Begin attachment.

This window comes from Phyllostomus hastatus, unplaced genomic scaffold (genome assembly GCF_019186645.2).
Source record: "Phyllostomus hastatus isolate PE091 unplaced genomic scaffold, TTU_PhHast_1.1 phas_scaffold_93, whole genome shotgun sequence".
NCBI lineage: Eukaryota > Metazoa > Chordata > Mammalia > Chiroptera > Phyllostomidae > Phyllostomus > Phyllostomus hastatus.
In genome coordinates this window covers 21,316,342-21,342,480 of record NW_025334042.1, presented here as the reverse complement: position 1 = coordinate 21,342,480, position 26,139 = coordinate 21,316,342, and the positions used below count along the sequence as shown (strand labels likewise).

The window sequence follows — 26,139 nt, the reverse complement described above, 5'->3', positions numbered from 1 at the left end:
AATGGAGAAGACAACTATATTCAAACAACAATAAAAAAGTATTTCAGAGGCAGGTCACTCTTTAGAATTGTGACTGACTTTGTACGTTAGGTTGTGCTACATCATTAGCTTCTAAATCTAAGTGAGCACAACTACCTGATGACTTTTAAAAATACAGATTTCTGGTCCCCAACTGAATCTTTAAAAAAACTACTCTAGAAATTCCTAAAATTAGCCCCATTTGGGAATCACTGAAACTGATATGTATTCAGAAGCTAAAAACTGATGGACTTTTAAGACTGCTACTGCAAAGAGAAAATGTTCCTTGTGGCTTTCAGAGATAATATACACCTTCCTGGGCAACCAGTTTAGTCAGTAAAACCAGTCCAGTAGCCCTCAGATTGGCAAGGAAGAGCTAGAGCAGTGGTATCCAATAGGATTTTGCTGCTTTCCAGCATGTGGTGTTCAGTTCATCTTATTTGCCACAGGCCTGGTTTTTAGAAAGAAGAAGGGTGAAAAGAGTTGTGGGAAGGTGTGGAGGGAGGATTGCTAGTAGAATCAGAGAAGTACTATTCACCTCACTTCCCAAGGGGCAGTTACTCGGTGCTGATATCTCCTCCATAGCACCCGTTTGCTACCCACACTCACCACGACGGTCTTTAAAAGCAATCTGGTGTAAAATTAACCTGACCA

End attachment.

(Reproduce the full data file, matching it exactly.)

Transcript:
This window comes from Phyllostomus hastatus, unplaced genomic scaffold (genome assembly GCF_019186645.2).
Source record: "Phyllostomus hastatus isolate PE091 unplaced genomic scaffold, TTU_PhHast_1.1 phas_scaffold_93, whole genome shotgun sequence".
NCBI lineage: Eukaryota > Metazoa > Chordata > Mammalia > Chiroptera > Phyllostomidae > Phyllostomus > Phyllostomus hastatus.
In genome coordinates this window covers 21,316,342-21,342,480 of record NW_025334042.1, presented here as the reverse complement: position 1 = coordinate 21,342,480, position 26,139 = coordinate 21,316,342, and the positions used below count along the sequence as shown (strand labels likewise).

The window sequence follows — 26,139 nt, the reverse complement described above, 5'->3', positions numbered from 1 at the left end:
AATGGAGAAGACAACTATATTCAAACAACAATAAAAAAGTATTTCAGAGGCAGGTCACTCTTTAGAATTGTGACTGACTTTGTACGTTAGGTTGTGCTACATCATTAGCTTCTAAATCTAAGTGAGCACAACTACCTGATGACTTTTAAAAATACAGATTTCTGGTCCCCAACTGAATCTTTAAAAAAACTACTCTAGAAATTCCTAAAATTAGCCCCATTTGGGAATCACTGAAACTGATATGTATTCAGAAGCTAAAAACTGATGGACTTTTAAGACTGCTACTGCAAAGAGAAAATGTTCCTTGTGGCTTTCAGAGATAATATACACCTTCCTGGGCAACCAGTTTAGTCAGTAAAACCAGTCCAGTAGCCCTCAGATTGGCAAGGAAGAGCTAGAGCAGTGGTATCCAATAGGATTTTGCTGCTTTCCAGCATGTGGTGTTCAGTTCATCTTATTTGCCACAGGCCTGGTTTTTAGAAAGAAGAAGGGTGAAAAGAGTTGTGGGAAGGTGTGGAGGGAGGATTGCTAGTAGAATCAGAGAAGTACTATTCACCTCACTTCCCAAGGGGCAGTTACTCGGTGCTGATATCTCCTCCATAGCACCCGTTTGCTACCCACACTCACCACGACGGTCTTTAAAAGCAATCTGGTGTAAAATTAACCTGACCA